Anatole’s eyes bugged when a hand gripped his testicles and twisted. As he keened and doubled, Damien slipped behind him and gave his plump behind a boot right in the coccyx. Anatole went down on the floor tiles, squirming in agony.
Damien leaned over the bully, a devilish little grin on his lips. ‘Call me Newton, yer fatso, not Einstein. That wuz the third law of motion, that wuz: Every action has an equal and opposite reaction. If you fooks wiv me, I fooks back hard. Bye-bye.’
‘Suits you, Danny.’
‘Oh yes. There’s something about your expression that really is quite Gothic.’
‘You’re not thinking Igor the laboratory assistant here, are you?’
Gus laughed a little, a habit he had been increasingly getting into as he grew older. ‘Not at all. But the tight frock coat and wing collar make you look the complete Victorian gentleman.’
‘Not like an undertaker?’
‘There is a bit of that. But no undertaker could look quite so sexy, whereas David Copperfield could.’
Danny grinned. Gus had a surprising ability to lift him, surprising that is to anyone who failed to be aware of the devotion and love that radiated out from Danny’s intellectual boyfriend.
Gus himself was garbed as a Transylvanian peasant, and his healthy blond looks made him very convincing. Wulf Sczneczen, whatever else you might say about him, had a remarkable talent for presentation and design.
Danny was not at all sure he liked Wulf. But since Wulf was a friend of Davey Skipper’s, Danny was willing to give him the benefit of the doubt. Nevertheless, Danny found the manager’s face lascivious and dissipated, with its full lips and baggy eyes, and did not need to look at his CV to know that he was addicted to sex any way he could get it.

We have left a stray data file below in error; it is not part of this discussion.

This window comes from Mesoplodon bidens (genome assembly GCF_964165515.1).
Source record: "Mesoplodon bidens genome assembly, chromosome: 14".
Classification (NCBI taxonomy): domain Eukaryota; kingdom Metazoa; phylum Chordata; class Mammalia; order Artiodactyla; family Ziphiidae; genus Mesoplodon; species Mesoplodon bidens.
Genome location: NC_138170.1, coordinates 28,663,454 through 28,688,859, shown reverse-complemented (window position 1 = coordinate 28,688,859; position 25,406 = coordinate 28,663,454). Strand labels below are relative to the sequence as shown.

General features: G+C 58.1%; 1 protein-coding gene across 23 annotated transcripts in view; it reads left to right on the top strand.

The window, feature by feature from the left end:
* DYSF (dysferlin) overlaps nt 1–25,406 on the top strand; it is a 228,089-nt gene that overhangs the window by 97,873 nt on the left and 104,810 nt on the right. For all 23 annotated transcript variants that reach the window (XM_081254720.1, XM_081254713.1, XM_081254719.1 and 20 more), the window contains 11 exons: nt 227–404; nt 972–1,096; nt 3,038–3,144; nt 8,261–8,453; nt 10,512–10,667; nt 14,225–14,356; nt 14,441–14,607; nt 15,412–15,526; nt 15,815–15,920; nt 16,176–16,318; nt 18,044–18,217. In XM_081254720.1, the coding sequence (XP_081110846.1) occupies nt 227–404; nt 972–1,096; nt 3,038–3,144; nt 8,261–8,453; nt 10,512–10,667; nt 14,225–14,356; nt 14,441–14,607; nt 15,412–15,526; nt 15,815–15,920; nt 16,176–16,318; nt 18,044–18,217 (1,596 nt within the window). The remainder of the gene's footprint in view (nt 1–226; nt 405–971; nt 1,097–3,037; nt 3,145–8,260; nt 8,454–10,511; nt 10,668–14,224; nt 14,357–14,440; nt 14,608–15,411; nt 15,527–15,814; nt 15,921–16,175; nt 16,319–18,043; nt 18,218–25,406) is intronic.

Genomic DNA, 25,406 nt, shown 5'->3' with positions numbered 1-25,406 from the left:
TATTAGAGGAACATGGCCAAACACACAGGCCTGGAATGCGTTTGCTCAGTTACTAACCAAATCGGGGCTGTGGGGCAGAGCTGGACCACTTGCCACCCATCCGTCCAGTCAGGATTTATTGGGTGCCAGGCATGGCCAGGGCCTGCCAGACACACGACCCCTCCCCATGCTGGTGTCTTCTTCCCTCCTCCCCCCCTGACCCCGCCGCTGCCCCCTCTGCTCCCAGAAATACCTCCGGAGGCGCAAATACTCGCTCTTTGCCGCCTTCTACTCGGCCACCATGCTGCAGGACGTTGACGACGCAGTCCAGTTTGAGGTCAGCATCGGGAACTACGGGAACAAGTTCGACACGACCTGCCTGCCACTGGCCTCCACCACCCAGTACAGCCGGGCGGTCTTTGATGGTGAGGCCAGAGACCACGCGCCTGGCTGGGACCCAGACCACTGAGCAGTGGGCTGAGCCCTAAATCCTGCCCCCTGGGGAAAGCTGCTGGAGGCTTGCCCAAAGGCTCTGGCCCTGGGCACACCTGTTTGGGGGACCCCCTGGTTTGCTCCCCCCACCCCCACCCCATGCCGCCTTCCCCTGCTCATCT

A particular reason for Danny to dislike him was the way Wulf hung around Gus, walking in on him after he had stripped to put on his costume, and staying to eye him up. True, Gus was a sight to see: thick, dishevelled strawlike hair, toned, pale body, long legs and unselfconscious beauty. But these were Danny’s own joys. It was like having a marble nude by Bellini for your private enjoyment, so he believed, and thanked God for it. Wulf had no right to ogle Danny’s lover in that way.
Danny and Gus went together from the staff changing-room into the main floor of the bar. Wulf was talking to two other bar boys, one a pale, dark-haired lad in a monastic robe, the other a tall, striking young man in evening dress and a red-silk-lined cloak. It seemed that Wulf selected the costume to suit the wearer.
He turned to Gus and Danny. ‘Daniel, you go with Pavel upstairs to the champagne bar. He’ll show you the procedures. August, you stay down here with Anton. Jump to it.’
With a hesitant smile at Pavel the monk, Danny walked with him up the Gothic timber stairs into a space fitted out like a vault, with real candles that flickered mysteriously.
Pavel grinned and said in excellent English, ‘We have to replace them and clean up the wax. It’s a mess. Are you from Britain, Daniel?’
‘Call me Danny.’
‘Then call me Paul. I’m from Moscow. Are you a Londoner?’
‘No. Gus and I are from a little country village in Suffolk.’
‘Ah. Is he your boyfriend?’
‘Yes he is. We came here to study at the Rodolfer.’
‘Oh, students. I’m at the Technische Universität in Sudmesten myself. It’s the poor cousin of the Rodolfer, but the town-planning course is generally admired. How are you getting on here?’